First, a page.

Although the next pandemic strain of influenza may be derived from the currently circulating H1 and H3 viruses, there is increasing evidence that the strain will most likely be a variant of the H5N1 avian influenza, now being spread by limited person-to-person transmission. Diagnostic virology laboratories are currently set up for same-day and next-day diagnosis of the H1 and H3 influenza viruses and other respiratory agents. Should the H1 or H3 virus become the pandemic strain, there will be a substantial increase in demand for testing beyond that needed in seasonal epidemics. Should a variant of the H5N1 virus become the pandemic strain, laboratories will have additional work to do differentiating between the pandemic strain and nonpandemic strains of influenza that may be co-circulating. Without appropriate planning, laboratory capacity could be overwhelmed by the increased amount of testing. On the assumption that the pandemic virus will be an H5 variant, diagnostic laboratories must prepare now for optimal specimen collection and transport, testing, communication of findings, and staffing.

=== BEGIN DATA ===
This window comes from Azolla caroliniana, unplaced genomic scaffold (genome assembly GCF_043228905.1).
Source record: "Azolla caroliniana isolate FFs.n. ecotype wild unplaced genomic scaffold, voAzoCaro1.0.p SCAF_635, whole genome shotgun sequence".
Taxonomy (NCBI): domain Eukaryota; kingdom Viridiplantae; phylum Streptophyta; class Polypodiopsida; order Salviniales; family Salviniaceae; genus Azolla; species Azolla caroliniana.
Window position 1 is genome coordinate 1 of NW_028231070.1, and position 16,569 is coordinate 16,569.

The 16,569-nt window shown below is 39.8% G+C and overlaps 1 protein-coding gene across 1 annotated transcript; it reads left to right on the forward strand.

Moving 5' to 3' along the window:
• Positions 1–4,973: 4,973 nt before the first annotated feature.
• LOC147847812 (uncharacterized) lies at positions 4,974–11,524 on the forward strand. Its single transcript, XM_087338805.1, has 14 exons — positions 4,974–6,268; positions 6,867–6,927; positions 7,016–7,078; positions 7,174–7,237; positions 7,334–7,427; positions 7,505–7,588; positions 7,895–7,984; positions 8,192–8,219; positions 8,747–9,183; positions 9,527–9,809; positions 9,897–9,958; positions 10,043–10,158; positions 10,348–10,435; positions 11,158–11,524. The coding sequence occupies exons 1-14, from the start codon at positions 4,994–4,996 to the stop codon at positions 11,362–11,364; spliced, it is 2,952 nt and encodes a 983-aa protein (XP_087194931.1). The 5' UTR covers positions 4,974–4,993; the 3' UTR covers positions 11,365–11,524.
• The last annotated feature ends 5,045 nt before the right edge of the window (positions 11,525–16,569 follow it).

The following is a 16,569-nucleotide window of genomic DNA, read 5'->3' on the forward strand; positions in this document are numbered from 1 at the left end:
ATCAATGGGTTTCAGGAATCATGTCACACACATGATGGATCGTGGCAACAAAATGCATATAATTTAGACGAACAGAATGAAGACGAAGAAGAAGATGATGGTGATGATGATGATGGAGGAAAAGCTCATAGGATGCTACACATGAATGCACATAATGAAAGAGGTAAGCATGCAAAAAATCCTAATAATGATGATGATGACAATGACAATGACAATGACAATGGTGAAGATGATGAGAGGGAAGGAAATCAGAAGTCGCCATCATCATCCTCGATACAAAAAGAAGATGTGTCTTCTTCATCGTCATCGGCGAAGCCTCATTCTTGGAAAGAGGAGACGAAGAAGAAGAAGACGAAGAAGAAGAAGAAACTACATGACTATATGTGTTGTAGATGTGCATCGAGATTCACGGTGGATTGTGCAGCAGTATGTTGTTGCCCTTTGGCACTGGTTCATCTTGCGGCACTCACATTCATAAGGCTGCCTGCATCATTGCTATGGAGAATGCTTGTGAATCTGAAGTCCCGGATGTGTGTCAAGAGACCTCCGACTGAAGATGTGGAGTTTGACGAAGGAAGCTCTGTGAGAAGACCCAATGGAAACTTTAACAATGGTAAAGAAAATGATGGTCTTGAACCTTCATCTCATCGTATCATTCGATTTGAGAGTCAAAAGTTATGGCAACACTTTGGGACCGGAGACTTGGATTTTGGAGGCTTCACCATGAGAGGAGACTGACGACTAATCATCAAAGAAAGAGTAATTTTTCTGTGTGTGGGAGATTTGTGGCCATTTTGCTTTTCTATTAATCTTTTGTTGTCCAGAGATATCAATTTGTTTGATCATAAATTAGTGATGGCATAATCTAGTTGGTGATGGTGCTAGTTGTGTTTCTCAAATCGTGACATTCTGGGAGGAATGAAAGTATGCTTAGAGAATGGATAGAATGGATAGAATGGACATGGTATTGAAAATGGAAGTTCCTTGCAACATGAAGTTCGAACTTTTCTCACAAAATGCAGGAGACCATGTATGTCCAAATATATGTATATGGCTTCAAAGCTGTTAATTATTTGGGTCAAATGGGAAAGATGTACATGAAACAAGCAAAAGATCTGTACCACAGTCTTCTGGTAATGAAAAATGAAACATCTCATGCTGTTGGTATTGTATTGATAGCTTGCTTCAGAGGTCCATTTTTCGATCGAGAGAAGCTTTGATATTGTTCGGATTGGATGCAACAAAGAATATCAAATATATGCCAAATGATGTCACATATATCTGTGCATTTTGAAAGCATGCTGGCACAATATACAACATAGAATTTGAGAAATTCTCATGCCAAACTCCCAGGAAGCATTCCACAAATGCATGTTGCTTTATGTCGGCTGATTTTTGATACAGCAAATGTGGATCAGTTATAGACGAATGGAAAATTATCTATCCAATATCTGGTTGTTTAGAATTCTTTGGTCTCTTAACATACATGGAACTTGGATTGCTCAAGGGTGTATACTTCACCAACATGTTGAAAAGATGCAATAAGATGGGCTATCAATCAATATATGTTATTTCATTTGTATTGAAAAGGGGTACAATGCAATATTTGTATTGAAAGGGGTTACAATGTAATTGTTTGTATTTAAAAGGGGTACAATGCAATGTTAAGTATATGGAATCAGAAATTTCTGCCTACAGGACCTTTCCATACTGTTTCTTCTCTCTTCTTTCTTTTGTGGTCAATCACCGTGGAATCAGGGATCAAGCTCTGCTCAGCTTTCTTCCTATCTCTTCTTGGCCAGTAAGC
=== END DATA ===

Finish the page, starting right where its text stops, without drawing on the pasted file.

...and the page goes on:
Specimen collection and transport

Human influenza virus is present throughout the respiratory tract and although its highest concentration is in the bronchi, specimens from the nasopharynx (obtained by nasopharyngeal swabs or washes) are recommended for virus diagnosis.[1] However, human infections with H5N1 currently occur predominantly in the lower respiratory tract, hence specimens of choice are those from the oropharynx and include sputum, although nasopharyngeal specimens are acceptable for more sensitive assays.[2] In more severe cases, endotracheal secretions and bronchoalveolar lavages are preferred. In addition, the H5N1 influenza has been recovered from stool specimens and plasma.[3] Although shedding may be prolonged, respiratory specimens should be collected within the first 3 days of illness.[4]